1. Themes
  2. A to Z

Queen Victoria Medical Centre

Established in 1896 as the Victoria Hospital for Women and Children, the 'Queen Vic' was one of only three hospitals worldwide founded, managed and staffed by women. Opening as a clinic in the hall of St David's Welsh Church, La Trobe Street, it aimed to become a hospital 'For Women, By Women', serving poor women who were uncomfortable about having to see a male doctor. Despite disapproval and scorn from influential friends, colleagues and some members of the public, this radical venture of the eleven female founding doctors, led by Dr Constance Stone, received considerable support. Funded by an appeal to coincide with the Queen's Diamond Jubilee, within three years the clinic was able to purchase the old Governess' Institute in Mint Place. Initially known as the Queen Victoria Hospital for Women and Children, it became the Queen Victoria Memorial Hospital when the Queen died.

Under the guidance of its longest serving president, (Dame) Mabel Brookes, elected in 1924, the 'Queen Vic' expanded, opening the Jessie McPherson Community Hospital in 1931 and moving in 1946 into premises recently vacated by the Royal Melbourne Hospital. In 1965 it became the new Monash University's teaching hospital for obstetrics, gynaecology and paediatrics. The hospital changed from being 'For Women, By Women' to a 'Family Hospital', treating male patients and employing male medical personnel. It was in the hospital's Department of Obstetrics and Gynaecology, headed by Professor Carl Wood, that Australia's successful in vitro fertilisation research and treatment program was initiated.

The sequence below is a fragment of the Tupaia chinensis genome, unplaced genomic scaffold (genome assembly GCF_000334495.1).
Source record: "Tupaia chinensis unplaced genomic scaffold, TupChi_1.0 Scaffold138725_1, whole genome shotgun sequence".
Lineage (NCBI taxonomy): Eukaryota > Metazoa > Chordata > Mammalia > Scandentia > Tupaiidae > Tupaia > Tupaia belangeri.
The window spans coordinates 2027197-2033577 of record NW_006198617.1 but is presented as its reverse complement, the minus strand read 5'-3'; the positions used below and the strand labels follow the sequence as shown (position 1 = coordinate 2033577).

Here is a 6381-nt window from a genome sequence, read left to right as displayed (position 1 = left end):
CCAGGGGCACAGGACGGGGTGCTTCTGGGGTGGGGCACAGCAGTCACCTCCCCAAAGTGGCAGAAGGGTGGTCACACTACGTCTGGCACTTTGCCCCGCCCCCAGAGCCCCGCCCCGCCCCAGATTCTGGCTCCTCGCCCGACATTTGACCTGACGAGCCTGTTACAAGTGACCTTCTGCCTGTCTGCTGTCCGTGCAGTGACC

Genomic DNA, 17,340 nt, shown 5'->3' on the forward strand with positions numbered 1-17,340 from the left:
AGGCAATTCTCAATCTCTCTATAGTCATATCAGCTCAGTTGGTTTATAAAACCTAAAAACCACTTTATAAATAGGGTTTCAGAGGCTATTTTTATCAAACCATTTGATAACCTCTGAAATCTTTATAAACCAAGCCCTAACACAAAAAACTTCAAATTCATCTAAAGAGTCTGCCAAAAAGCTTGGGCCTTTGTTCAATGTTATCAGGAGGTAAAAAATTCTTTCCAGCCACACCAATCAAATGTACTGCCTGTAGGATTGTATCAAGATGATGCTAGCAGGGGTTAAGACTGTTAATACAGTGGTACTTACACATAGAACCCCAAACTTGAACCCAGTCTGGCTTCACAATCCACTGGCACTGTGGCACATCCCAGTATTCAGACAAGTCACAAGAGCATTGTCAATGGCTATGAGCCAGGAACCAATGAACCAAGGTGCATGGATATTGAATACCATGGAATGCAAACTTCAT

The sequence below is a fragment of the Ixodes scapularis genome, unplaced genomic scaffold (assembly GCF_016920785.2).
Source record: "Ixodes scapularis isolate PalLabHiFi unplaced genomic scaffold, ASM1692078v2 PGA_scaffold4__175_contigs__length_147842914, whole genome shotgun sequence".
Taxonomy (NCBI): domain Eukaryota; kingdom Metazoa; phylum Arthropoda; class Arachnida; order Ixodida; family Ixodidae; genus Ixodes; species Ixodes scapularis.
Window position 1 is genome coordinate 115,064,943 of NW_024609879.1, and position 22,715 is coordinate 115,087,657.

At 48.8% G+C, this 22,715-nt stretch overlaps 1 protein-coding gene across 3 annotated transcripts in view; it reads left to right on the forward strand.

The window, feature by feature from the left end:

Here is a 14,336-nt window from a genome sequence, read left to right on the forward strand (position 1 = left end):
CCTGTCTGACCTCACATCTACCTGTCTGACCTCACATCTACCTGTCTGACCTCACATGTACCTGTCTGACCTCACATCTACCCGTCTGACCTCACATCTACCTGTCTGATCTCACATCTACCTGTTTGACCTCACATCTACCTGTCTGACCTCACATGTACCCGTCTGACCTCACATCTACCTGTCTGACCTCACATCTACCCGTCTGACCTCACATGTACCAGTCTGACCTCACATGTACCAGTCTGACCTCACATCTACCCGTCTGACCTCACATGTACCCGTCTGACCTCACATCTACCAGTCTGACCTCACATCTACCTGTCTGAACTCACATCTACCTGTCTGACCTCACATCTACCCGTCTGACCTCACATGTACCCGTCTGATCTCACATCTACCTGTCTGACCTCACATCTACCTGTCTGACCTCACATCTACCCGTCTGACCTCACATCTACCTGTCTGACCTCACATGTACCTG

In 1977 the hospital amalgamated with McCulloch House in Caulfield and was renamed the Queen Victoria Medical Centre. Ten years later the centre moved to Clayton to merge with the Moorabbin Hospital and, in 1991, Prince Henry's Hospital to form the Monash Medical Centre.

Emma Russell